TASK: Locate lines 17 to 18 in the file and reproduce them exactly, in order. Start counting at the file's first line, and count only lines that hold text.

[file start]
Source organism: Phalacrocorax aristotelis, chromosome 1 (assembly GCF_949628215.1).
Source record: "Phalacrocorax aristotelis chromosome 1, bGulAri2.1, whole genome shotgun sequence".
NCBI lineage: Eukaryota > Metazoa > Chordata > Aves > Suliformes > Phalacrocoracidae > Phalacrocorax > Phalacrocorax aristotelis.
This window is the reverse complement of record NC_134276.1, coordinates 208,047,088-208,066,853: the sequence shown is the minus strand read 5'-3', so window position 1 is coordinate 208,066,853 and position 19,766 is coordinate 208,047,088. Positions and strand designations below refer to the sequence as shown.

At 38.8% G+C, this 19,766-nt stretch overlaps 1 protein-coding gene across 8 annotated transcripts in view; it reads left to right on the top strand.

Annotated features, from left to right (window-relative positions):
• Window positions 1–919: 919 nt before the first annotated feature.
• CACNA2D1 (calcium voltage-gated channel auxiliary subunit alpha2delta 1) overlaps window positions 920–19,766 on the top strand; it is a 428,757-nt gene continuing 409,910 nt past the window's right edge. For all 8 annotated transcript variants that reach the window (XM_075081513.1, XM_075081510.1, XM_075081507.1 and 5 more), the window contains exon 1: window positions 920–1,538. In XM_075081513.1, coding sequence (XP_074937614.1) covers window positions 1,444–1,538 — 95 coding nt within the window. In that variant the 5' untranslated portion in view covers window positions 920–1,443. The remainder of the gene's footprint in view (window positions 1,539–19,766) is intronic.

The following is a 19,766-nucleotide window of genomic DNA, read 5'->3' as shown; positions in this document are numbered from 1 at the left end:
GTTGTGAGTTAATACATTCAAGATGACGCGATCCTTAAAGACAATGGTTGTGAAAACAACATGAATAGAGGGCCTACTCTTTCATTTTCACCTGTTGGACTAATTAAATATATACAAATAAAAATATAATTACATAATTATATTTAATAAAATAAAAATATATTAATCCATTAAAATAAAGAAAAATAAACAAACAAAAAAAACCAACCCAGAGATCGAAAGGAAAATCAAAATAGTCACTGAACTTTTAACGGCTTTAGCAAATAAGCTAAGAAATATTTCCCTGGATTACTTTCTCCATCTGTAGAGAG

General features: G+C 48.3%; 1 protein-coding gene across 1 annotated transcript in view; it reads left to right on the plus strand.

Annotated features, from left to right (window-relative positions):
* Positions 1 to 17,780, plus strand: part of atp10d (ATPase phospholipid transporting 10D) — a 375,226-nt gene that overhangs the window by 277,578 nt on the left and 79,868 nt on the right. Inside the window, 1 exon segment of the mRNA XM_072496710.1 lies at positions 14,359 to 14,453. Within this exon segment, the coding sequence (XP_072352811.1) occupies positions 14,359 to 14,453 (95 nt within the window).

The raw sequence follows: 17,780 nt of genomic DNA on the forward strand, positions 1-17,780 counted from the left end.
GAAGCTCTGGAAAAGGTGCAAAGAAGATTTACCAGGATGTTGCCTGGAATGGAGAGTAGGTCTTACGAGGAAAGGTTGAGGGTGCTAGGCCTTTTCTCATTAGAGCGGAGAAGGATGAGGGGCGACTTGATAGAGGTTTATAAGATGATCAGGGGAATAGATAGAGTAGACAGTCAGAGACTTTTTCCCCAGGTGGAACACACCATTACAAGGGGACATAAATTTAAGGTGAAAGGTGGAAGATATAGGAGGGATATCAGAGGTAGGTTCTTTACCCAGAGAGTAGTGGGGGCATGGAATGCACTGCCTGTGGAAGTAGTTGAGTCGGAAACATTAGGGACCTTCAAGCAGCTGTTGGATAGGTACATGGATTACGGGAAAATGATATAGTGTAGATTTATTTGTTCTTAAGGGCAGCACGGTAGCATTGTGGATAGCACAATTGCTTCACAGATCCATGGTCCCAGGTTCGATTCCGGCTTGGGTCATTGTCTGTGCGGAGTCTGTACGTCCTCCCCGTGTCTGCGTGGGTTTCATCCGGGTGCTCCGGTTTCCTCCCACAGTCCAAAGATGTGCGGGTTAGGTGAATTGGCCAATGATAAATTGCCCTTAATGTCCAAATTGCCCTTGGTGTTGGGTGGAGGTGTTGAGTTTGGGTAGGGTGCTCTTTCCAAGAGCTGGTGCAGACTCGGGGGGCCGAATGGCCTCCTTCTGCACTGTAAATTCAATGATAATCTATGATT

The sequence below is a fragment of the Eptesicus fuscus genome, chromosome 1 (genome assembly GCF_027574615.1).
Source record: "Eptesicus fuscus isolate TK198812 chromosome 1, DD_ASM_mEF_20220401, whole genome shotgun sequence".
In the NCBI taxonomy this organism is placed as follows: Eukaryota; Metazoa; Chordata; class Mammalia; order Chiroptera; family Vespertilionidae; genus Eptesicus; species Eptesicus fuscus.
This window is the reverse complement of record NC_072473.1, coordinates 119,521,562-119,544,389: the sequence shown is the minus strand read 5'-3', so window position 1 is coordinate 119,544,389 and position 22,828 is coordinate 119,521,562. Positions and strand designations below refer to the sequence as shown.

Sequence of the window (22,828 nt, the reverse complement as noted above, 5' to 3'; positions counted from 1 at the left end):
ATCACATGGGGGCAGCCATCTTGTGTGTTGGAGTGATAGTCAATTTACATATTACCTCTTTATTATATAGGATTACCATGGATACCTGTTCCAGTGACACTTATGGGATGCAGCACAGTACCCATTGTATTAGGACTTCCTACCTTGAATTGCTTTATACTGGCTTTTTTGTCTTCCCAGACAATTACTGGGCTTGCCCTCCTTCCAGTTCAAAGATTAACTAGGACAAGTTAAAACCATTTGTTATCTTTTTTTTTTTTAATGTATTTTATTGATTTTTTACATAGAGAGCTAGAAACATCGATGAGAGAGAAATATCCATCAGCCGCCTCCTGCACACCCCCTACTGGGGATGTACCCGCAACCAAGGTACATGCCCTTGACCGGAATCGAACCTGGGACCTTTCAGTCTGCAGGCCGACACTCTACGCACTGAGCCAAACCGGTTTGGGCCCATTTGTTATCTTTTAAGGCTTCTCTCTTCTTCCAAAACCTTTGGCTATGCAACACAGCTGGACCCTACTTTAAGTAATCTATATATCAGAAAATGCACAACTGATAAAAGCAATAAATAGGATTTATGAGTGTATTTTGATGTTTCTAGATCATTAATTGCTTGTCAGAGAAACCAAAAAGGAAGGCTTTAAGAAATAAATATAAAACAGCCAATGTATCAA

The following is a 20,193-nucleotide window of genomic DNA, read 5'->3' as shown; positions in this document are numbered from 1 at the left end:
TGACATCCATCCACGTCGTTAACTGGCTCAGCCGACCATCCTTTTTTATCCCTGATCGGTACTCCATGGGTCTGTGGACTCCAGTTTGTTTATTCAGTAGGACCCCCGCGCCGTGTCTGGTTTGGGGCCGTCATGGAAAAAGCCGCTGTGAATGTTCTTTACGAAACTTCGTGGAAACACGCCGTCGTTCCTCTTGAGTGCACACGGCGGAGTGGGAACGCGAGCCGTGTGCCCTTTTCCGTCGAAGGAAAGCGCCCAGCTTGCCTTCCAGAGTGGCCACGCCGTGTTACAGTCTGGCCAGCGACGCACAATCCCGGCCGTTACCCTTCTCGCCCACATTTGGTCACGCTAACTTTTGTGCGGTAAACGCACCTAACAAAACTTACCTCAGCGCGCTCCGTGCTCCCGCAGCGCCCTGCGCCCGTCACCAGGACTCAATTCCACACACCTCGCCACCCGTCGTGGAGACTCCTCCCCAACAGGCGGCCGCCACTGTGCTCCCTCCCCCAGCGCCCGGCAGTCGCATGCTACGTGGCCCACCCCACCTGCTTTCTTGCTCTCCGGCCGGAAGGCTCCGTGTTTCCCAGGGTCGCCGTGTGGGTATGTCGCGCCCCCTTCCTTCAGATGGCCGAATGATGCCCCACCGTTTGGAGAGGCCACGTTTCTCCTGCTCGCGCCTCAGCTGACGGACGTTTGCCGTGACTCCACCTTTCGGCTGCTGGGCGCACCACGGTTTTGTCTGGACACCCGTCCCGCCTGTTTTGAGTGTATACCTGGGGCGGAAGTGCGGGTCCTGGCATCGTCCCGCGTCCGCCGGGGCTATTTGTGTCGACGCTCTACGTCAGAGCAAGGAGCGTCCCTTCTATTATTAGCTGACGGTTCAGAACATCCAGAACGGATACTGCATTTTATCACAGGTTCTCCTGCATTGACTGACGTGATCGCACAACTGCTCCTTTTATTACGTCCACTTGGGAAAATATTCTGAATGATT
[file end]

Source record: "Eptesicus fuscus isolate TK198812 chromosome 1, DD_ASM_mEF_20220401, whole genome shotgun sequence".
In the NCBI taxonomy this organism is placed as follows: Eukaryota; Metazoa; Chordata; class Mammalia; order Chiroptera; family Vespertilionidae; genus Eptesicus; species Eptesicus fuscus.